rmc28: Photo of me shortly before starting my first half-marathon (Default)
I have a supporting membership to this year's Worldcon, and this gives me the ability to submit nominations. My placeholder post from last year is a bit thin on things to nominate, mostly because I just haven't seen or read that much.

Strange Horizons and Tor.com have a helpful archive of fiction sortable by date.
[community profile] ladybusiness have a Hugo-eligible spreadsheet sourced from recommendations to them, which I may use for preference as someone obviously already liked the things on it enough to recommend them.

But here is your chance to push something at me to read / watch / otherwise consume between now and 9th March :-) Ideally not something I already have on my placeholder post.

Poll #16386 Hugos!
Open to: Registered Users, detailed results viewable to: All, participants: 3

Recommend me an sf novel (or two!) published in 2014

Recommend me some shorter-length sf (do not worry about the exact categories) published in 2014

Recommend me an sf film (or two!) released in 2014

Recommend me some short-form sf drama released in 2014

Recommend me one (or more!) sf graphic novel published in 2014

rmc28: Photo of me shortly before starting my first half-marathon (Default)
I've been nursing a sick toddler since Saturday, and also sick myself for much of the last few days. On the good side I got more reading done!

Books read:

Prisoner by Lia Silver
Laura's Wolf by Lia Silver
These are turning into comfort rereads for me. Also I haven't got over getting a Yuletide gift from the author :-)

Night School: Legacy by CJ Daugherty
This is book 2 in a series about a boarding school for the teenage children of the rich and powerful. It was due back at the library and I started it in a bit of an impatient mood with it and its tropes (undecided between two boys! beautiful mean girls! secret society secretly runs the world!), but eventually the storytelling drew me in and I finished it in a rush before it was library-run time. I don't think I will bother with the rest of the series though.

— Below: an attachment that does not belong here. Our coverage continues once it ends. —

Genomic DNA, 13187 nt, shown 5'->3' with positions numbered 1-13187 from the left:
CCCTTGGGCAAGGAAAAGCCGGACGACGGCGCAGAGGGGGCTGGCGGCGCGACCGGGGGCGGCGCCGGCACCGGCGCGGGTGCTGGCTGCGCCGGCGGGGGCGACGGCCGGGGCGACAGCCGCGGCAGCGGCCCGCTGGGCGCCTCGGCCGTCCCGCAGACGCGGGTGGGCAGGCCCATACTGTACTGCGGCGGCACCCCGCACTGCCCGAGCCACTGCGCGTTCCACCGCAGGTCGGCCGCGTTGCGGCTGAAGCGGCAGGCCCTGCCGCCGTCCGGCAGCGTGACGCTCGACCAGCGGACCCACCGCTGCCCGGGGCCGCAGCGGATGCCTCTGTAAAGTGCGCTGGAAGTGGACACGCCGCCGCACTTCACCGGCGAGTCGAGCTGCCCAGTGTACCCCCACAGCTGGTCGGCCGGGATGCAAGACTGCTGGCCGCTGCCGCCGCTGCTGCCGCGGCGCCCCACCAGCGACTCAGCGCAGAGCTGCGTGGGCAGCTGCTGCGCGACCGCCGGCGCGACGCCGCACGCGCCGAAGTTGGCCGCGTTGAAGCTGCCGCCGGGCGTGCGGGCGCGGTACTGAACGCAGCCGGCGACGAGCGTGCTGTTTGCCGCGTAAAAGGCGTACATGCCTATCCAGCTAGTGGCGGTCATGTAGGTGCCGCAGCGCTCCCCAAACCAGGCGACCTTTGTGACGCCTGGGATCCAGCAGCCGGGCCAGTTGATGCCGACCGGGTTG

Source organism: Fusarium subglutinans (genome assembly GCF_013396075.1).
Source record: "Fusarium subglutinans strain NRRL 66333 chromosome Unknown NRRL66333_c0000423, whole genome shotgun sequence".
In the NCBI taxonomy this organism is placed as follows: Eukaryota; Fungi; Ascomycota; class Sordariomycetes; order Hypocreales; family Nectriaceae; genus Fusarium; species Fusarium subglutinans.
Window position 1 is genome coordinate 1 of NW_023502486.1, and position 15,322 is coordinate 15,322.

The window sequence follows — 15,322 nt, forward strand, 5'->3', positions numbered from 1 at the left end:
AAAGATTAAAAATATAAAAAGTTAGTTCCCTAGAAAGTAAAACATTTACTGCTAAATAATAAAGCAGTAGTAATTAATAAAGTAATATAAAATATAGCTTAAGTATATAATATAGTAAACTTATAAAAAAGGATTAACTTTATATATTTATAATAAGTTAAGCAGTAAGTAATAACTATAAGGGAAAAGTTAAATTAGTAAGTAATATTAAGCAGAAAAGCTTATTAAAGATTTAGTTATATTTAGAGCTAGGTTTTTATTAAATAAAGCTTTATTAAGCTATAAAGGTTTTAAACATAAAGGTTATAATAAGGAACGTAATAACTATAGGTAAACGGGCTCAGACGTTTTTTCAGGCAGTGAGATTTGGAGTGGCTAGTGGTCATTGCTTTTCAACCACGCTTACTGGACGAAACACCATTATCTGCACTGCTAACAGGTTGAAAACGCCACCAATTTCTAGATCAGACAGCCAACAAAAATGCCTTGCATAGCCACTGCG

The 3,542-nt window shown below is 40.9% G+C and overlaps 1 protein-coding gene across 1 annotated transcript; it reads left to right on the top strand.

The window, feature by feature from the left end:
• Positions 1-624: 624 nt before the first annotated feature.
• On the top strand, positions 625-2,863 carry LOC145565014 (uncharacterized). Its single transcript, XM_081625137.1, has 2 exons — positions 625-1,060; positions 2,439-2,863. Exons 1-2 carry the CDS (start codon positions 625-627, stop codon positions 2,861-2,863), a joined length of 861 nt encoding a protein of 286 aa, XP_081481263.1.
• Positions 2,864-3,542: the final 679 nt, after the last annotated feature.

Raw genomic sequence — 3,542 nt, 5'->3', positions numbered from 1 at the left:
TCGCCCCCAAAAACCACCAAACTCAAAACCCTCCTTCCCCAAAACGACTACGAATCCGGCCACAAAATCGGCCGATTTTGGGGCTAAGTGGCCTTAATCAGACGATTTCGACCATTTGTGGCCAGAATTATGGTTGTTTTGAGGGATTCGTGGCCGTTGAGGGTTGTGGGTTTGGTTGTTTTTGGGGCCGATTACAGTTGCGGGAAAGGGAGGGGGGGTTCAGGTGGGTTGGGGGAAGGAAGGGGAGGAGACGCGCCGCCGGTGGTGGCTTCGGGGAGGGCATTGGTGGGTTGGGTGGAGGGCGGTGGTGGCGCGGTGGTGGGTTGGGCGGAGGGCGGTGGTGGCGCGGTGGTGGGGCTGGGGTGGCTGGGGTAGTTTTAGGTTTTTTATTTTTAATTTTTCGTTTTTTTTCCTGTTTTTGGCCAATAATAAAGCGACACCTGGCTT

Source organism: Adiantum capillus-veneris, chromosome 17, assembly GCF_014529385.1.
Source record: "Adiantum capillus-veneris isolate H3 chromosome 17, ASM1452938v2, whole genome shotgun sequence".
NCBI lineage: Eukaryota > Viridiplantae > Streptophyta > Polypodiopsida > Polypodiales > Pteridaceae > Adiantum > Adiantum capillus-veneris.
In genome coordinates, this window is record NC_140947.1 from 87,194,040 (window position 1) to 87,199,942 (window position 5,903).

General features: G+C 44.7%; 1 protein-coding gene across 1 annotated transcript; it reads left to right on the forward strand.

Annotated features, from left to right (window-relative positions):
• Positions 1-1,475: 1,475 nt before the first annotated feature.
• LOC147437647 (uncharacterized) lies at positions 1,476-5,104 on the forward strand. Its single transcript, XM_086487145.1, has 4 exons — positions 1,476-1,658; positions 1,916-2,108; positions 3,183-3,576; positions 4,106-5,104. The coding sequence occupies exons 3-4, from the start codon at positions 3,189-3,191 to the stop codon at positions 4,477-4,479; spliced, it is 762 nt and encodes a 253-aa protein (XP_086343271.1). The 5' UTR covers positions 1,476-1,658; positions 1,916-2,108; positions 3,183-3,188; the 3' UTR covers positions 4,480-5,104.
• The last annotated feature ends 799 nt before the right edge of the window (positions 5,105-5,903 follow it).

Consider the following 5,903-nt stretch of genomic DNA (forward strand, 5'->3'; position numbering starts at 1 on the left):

Fool for Love by Eloisa James
A fairly fun regency romance; second in a series. I find the style a little stilted and the plots completely silly, but there's a lot of charm and I'm a sucker for farce, which I think James does very well. Also though each one has its own "complete" romance story, there's at least three or four more going on in a more long-winded way among the wider cast, and I do want to see those resolved too. (I am not sure why I'm tolerating the romance tropes here better than the young adult ones in "Night School", but I am.)

Seven Kinds of Hell by Dana Cameron
Pack of Strays by Dana Cameron
Books 1 & 2 in an urban fantasy series (the third is due out at the end of March) about a trainee archaologist who discovers she's part of a Family, of werewolves and vampires and oracles. They're both fast moving with fairly complicated plots and the archaology is intermittently vital to the plot. The viewpoint protagonist is believably confused and flailing and trying to do the right thing even as it gets harder to figure out what that is.

I enjoyed them very much and I've preordered the next one. I have to thank [personal profile] davidgillon for bringing them to my attention (and writing a better review than I've managed here).

Hostage by Rachel Manija Brown & Sherwood Smith
This is the sequel to Stranger, which came out only a short while ago, and which I liked very much. I probably liked this one even more: it raises the stakes, develops the characters and the world a bit further, and has some lovely culture-shock exploration, between the small-town democratic society of Las Anclas, vs the power, wealth and control of the nearby Empire that threatens it. We lost the Mean Girl viewpoint from the first book (though we see her from other points of view) in favour of a new character from the Empire.

The authors have self-published this sequel, after getting the first published through a traditional route, and Sherwood Smith has published a thoughtful piece about that decision, which I think is worth reading if you are generally interested in what's happening with publishing, even if not in post-apocalyptic young-adult novels, or these ones in particular.

Selfishly, I'm glad that this sequel came out so quickly, and I do rather hope both books sell enough that the remaining two books planned can get written too.